There is also an argument about whether milk should be poured into the cup before or after the tea. In this day and age, unless you are attending a Buckingham Palace Garden Party, this particular argument is pretty much redundant. It is not, as some will persist in arguing, that popping a splash of milk in first has some fundamental impact on the flavour. It doesn’t. The practice dates from when the heat of the tea without the cooling effect of the milk would have made the very fine china crack. So unless you have the antique china out, this one’s academic.

These are relatively minor arguments when you consider that a request for milk at all in any self-respecting café on the European continent will be met with a disgusted raise of the eyebrow and a muttered ‘ah, les Anglais!’; a slice of lemon being the only acceptable addition to a – gasp – glass of (very weak) tea. On this rare occasion, I will have to brazenly dismiss the culinary views of our Francophone neighbours. After all if you pay attention when travelling on the continent, their so-called tea is created with a brand of teabags (bags?!?!) which are rather difficult to find in the British Isles – a sure sign they are fit only for export and not for the discernible British (tea) pallet.

I have now reached the bottom of a bucket-sized mug of ‘builders’ tea – this one carefully selected for a stint sitting in front of the laptop at home(see argument above). The sun is heading over the hills on the other side of the valley and the storage heaters are creaking into action in the cottage. That must mean it’s time to sample a glass of chilled white wine and sit back to watch the black clouds and patches of pink sky battle over the snow-covered summit of Schehallion.

And that brings me back to our French friends. Where I dismissed out of hand their raised eyebrow over our milk-with-tea habit as uneducated, the aperitif choice of beverage is undoubtedly their domain. So the question is…bistro wine glass or coarse tumbler? Serve with olives or charcuterie? To hold the stem or the body of the glass?

10 Reasons you’re missing out if you haven’t visited Scotland

1.         You can walk for miles over hills, through woods and heather, savouring the complete isolation as you conquer a ‘Munro’…and just when you thought you’d mastered this mountaineering lark, you find yourself knee-deep in marshes laughing so hard you haven’t the strength to extract yourself.

2.         The people are so friendly, you’ll be ‘pals’ with every shop keeper, pub landlord and passer-by within minutes of arriving.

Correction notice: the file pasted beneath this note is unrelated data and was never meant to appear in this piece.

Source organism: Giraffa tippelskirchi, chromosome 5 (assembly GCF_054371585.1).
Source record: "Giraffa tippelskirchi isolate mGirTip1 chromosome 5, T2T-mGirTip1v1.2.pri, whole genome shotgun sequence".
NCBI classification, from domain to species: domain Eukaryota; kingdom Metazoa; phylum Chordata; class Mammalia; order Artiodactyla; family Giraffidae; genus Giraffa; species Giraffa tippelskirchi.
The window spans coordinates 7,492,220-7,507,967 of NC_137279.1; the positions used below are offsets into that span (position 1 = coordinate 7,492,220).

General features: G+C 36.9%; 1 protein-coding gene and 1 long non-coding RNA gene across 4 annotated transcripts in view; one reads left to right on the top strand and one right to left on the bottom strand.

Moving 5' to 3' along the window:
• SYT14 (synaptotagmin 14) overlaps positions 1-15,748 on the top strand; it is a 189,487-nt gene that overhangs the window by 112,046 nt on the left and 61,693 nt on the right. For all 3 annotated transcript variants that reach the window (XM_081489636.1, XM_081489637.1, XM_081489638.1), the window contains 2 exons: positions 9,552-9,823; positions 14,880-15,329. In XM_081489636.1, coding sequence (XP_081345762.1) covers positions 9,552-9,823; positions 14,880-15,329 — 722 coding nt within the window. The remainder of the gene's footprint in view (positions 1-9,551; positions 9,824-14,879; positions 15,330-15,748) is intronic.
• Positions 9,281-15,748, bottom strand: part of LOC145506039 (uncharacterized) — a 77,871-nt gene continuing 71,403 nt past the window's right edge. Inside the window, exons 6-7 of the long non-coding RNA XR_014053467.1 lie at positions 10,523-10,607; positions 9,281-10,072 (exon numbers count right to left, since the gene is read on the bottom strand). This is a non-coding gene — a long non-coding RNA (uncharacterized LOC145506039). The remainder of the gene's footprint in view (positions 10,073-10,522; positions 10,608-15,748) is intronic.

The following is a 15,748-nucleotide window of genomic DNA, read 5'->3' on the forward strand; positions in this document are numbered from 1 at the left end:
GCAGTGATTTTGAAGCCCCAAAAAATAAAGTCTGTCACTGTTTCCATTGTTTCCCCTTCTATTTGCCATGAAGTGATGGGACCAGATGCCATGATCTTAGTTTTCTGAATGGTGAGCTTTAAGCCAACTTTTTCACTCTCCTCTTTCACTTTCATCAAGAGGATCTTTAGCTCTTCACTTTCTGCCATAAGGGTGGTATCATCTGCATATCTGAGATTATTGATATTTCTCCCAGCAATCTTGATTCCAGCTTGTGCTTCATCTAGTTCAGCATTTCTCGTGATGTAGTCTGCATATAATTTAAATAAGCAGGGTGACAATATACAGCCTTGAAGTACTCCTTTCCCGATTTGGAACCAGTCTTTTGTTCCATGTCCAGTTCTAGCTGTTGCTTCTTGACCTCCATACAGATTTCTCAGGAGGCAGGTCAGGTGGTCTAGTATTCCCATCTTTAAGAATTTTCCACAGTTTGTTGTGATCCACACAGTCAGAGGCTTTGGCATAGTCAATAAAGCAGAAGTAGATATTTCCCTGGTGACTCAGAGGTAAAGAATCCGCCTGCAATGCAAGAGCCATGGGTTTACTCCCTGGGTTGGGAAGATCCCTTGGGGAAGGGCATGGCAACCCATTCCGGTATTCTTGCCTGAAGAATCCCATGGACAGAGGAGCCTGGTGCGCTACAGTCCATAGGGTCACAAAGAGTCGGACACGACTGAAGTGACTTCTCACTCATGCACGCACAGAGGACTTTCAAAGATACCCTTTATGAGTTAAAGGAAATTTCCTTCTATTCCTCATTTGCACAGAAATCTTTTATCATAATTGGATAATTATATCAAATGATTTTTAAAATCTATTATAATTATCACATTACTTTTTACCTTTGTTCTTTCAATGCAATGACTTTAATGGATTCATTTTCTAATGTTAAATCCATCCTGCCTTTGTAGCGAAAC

3.         You can order most of the menu knowing it’ll be tasty hearty fare (fattening but after those hills absolutely necessary re-fuelling material), even if you have no idea what it is – think neeps and tatties, haggis, rumbledethumps, black buns, Ecclefechan tart, tablet and soor plooms.

4.         Scotland has thousands of different varieties of whisky.  If you weren’t a whisky lover before, you will be by the time you’ve spent a couple of days here.  Alternatively there’s always whisky-flavoured fudge, whisky cream, whisky-flavoured cheese, whisky-flavoured tablet…

5.         It’s cold, wet, icy, snowy or ‘driech’ as a true Scot would say.  Which means you are entirely justified in spending whole afternoons by the crackling log fires drinking tea or sampling your way through ‘wee drams’ of the aforementioned vast collection of whiskies.

6.         Nothing but nothing beats a pipe marching band in full swing on a bright summer’s day in the Highlands (for a taste have a listen to Highland Cathedral played by massed pipes).  Hairs on the back of your neck, lump in throat stuff…


Nothing quite like a marching pipe band

7.         Where else can men wear skirts and look more manly than any of their trouser-wearing counterparts.  No, really.


Throwing the hammer Highland Games-style

8.         The tough Scots spirit peaks in towns and villages across the Highlands throughout the summer.  The Highland Games have something for literally everyone: Girls of all ages in clan tartans deftly dancing over swords looked upon sternly by a row of judges, pipers in the corner of the field warming up for their solo piping contest, cross-country runners setting off up the nearest hill to return some miles and large clods of mud later in the afternoon, large burly (kilt-clad – see no.7 above) men hurling a 19ft lark tree into the air, and others bulging out of their vests carrying large boulders as far as they can down a track (think ‘World’s Strongest Man’ but with stones that are shaped as nature left them rather than manufactured perfect spheres).  And if you’re more of a couch potato, there are always craft stalls, falconry displays and rows of tasty food stalls to keep you going (essential when the sun goes behind a cloud or the heavens open – which in this part of the world doesn’t even elicit the batting of an eyelid.  Even the highland flingers have special waterproof macs and clogs to keep their costumes dry).

9.         If you’re a budding Tiger Woods or a retired Gary Player, you are spoilt for choice.  You could play golf on a different course every day for over a year and a half and the views are spectacular.

10.       And to finish off the day, there’s no leveller on the dance floor like a Ceilidh.  With hands, arms and legs flailing, you’ll find yourself grabbing hold of complete strangers as you attempt to ‘Strip the Willow’ or keep up with the ‘dance caller’ as you fumble your way through an ‘Eightsome Reel’.